6. Break up our large universities into small liberal arts colleges within the university so that small, personalized classes can be the norm and also so that a great deal of mentorship work can occur.

7. Have courage to challenge the norms and gain support for these approaches through continued bombardment of the public with appropriate information about what higher learning and the college experience should be.

Without these commitments, in my view, the college and university experiences today will not change or improve. The system needs transformation, not little changes around the edges, though those are better than none at all. Change around the edges, however, can cause a false sense of complacency, which undermines transformational change.


Categories: Blog

Steps Toward Free Speech on Campus

February 25, 2019 - 10:57am

When we began our study of higher education seven years ago, we had clear expectations about what we would hear from various constituencies. Our predictions were frequently off the mark. We had expected to hear a lot about political disputes on campus, but in fact, across constituencies, we heard much more about personal problems: student feelings that they did not belong, and student reports of depression, anxiety, and other mental health challenges.

Why such a cloudy crystal ball? Here’s one analysis. Over the last several years, notable political disputes have garnered headlines in the written and broadcast media. For anyone who follows life on American campuses, the mere mention of a college can activate a predictable set of associations:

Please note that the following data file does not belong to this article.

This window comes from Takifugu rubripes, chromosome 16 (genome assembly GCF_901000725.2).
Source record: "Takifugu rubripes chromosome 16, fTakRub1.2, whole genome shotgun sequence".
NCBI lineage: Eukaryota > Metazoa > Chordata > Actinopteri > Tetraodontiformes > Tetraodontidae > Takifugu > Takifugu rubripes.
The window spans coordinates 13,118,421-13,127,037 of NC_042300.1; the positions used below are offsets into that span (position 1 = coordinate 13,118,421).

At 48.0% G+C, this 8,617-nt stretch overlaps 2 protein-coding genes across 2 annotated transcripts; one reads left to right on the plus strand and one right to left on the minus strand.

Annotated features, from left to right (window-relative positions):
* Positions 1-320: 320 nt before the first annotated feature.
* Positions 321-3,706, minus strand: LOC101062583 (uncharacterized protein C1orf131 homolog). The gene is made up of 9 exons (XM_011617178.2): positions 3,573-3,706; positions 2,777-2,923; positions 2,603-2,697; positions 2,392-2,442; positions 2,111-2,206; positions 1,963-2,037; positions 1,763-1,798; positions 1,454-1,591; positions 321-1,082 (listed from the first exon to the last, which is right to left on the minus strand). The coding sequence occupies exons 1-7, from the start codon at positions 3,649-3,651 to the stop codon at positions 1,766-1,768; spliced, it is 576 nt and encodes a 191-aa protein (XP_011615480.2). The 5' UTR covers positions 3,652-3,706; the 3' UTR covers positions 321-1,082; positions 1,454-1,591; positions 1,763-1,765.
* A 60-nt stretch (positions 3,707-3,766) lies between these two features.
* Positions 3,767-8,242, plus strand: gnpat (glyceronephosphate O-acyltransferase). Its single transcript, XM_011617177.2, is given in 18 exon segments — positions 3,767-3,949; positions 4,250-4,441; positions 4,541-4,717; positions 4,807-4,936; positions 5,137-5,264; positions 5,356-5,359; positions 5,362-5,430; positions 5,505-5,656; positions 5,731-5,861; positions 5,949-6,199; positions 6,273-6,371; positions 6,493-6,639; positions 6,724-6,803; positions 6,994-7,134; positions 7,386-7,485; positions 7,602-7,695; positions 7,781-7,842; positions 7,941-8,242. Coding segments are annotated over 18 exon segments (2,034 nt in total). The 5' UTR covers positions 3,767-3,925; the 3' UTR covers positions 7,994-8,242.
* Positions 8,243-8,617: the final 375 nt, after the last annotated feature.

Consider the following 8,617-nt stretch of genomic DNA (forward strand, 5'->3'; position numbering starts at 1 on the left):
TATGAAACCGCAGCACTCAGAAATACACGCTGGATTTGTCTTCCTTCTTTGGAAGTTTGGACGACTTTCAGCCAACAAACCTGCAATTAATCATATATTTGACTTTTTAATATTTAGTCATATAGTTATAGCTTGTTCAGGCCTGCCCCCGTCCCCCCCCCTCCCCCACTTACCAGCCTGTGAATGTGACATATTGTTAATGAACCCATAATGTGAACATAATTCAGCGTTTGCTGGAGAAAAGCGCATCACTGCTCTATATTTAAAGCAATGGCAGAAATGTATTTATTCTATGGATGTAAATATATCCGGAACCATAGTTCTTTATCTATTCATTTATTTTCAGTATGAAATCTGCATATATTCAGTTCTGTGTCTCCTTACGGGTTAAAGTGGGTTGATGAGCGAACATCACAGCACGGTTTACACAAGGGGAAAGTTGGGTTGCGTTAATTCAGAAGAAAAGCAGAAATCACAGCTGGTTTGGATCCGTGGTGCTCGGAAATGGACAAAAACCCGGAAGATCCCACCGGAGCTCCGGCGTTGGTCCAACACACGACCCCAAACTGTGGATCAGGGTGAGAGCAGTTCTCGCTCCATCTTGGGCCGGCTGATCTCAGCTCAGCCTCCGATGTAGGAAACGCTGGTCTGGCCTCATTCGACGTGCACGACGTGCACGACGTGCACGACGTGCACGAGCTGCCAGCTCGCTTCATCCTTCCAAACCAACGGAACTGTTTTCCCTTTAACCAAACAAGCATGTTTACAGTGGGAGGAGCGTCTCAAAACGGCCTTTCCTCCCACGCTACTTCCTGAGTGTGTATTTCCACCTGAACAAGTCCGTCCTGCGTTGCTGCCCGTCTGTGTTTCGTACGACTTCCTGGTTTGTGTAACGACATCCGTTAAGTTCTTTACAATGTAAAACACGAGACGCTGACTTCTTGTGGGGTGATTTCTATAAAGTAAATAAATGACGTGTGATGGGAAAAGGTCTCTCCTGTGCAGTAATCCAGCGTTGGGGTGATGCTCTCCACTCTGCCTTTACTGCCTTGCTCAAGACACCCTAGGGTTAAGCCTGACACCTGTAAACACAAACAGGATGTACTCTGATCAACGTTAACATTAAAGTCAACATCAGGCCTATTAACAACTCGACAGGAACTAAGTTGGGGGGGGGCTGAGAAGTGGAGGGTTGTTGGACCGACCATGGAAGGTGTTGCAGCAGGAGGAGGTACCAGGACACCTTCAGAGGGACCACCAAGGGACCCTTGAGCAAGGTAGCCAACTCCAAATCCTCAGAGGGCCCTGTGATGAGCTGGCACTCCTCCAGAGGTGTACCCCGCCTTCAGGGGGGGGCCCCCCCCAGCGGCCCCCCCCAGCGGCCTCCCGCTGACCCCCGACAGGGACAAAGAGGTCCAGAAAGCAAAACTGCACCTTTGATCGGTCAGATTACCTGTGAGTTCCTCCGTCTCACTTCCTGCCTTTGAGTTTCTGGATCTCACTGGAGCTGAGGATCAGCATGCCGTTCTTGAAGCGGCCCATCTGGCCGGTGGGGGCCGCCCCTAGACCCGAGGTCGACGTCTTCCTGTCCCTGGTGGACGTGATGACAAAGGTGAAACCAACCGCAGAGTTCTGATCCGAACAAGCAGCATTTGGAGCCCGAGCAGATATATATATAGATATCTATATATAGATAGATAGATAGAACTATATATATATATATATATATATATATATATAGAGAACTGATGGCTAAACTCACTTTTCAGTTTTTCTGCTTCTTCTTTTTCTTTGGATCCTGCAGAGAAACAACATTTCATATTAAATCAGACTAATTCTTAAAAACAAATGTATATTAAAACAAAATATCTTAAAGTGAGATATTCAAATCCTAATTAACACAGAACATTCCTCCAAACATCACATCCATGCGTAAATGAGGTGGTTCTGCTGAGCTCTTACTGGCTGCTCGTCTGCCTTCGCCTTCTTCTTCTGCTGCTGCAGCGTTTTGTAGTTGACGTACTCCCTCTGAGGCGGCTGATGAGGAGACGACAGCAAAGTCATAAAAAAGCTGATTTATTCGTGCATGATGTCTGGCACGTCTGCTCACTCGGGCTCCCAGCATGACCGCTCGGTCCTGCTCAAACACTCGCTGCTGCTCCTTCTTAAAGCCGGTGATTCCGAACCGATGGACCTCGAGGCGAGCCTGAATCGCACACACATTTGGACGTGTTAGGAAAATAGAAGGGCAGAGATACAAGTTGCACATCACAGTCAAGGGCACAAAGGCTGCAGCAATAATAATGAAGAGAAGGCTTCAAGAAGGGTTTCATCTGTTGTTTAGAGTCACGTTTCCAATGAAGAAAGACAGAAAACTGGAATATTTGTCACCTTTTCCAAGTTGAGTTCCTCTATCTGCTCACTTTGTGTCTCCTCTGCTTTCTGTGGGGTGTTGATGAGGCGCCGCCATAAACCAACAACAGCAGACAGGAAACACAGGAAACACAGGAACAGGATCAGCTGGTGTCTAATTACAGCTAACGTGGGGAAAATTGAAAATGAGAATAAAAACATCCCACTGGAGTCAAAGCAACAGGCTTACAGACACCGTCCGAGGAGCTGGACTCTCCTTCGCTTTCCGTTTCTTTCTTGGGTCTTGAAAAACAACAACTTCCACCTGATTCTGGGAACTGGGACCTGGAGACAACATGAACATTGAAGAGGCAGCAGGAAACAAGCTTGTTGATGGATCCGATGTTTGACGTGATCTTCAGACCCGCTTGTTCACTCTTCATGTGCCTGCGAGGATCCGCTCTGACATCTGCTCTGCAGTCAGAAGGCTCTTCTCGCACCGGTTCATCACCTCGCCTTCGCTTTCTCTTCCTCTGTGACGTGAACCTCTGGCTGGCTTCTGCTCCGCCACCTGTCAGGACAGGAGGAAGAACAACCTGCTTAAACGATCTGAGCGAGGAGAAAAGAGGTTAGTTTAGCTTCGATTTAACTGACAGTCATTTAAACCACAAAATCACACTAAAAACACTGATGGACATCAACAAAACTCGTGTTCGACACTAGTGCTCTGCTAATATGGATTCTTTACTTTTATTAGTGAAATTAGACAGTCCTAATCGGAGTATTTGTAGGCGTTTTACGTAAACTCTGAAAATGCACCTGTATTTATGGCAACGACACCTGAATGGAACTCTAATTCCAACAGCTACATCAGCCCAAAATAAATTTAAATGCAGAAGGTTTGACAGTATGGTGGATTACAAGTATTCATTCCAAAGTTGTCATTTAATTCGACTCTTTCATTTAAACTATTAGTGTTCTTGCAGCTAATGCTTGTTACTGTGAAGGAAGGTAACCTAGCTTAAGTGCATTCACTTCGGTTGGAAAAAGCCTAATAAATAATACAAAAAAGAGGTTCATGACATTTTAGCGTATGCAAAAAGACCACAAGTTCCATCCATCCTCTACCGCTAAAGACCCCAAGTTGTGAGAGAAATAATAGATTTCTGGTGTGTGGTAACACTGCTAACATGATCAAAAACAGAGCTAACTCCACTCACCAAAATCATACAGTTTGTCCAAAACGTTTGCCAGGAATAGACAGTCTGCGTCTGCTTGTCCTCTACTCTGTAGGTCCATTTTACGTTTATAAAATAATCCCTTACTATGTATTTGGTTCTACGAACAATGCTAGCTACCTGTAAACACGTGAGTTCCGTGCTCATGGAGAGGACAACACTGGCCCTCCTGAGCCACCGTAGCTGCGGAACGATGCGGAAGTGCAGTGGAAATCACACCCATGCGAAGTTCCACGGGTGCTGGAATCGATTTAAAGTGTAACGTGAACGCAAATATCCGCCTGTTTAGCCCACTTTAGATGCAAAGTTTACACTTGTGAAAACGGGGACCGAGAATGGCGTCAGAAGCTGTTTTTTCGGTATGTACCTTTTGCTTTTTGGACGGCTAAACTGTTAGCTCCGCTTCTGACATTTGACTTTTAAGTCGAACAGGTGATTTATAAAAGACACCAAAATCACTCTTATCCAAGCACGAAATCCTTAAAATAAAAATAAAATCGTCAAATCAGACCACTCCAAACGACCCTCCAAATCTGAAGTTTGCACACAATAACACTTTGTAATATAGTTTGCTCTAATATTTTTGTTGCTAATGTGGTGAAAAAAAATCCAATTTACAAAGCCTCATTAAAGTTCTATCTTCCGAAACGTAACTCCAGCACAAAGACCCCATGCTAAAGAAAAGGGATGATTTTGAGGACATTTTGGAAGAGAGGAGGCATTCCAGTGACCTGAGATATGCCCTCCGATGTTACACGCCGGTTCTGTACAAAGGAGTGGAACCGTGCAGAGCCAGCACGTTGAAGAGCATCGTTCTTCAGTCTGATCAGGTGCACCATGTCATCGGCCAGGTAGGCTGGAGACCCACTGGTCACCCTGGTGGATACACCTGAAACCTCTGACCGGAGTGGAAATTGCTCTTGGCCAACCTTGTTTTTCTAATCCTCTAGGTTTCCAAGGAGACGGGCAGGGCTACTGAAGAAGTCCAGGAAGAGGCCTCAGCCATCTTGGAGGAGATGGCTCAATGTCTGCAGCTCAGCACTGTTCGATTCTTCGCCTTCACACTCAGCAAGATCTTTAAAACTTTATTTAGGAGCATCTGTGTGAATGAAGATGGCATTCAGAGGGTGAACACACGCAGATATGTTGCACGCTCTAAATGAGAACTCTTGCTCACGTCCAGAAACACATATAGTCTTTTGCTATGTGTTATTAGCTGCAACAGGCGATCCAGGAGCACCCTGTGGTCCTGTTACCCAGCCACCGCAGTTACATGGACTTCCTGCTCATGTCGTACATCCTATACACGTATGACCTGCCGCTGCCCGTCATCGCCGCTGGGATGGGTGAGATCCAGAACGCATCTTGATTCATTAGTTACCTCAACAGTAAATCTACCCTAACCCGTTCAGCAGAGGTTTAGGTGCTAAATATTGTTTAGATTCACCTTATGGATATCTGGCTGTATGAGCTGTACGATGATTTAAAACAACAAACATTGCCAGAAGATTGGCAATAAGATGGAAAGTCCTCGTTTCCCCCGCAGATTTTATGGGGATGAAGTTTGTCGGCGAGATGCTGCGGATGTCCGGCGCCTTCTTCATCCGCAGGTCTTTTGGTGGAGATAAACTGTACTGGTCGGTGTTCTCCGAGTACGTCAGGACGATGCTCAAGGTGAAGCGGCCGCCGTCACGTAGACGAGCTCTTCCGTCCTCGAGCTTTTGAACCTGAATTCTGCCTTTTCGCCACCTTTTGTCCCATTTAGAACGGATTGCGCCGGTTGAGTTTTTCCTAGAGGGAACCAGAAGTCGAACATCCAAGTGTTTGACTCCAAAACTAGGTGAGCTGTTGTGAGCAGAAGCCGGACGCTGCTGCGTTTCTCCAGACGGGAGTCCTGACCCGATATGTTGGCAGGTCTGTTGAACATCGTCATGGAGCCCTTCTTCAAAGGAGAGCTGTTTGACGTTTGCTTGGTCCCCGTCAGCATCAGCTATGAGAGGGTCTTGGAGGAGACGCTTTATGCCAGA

Indeed, it is the fortunate campus that has not garnered such headlines in the last few years.

We do not know whether, if our study were repeated or were longitudinal, we would encounter more mentions on campus of these “hot wire” political issues. Or whether, alternatively, such episodes are of interest chiefly to the media, ever eager for dramatic stories, or for administrators or trustees whose most fervent wish is to remain off the front page.

On reflection, I’ve reached some tentative conclusions. Actual controversies about specific speakers are not that common; as documented by Sanford Ungar, who tracks free speech issues, campus clashes are restricted to a small number of provocative speakers, almost all politically conservative. If you invite Anne Coulter or Milo Yiannopoulos or Richard Spencer to campus, you can expect vocal protests; and if they actually make it to campus, they will require protections with the attendant expenses. There appear to be no left-wing speakers who are equally controversial, but certainly a militant atheist like Richard Dawkins would cause perturbations at a religious campus.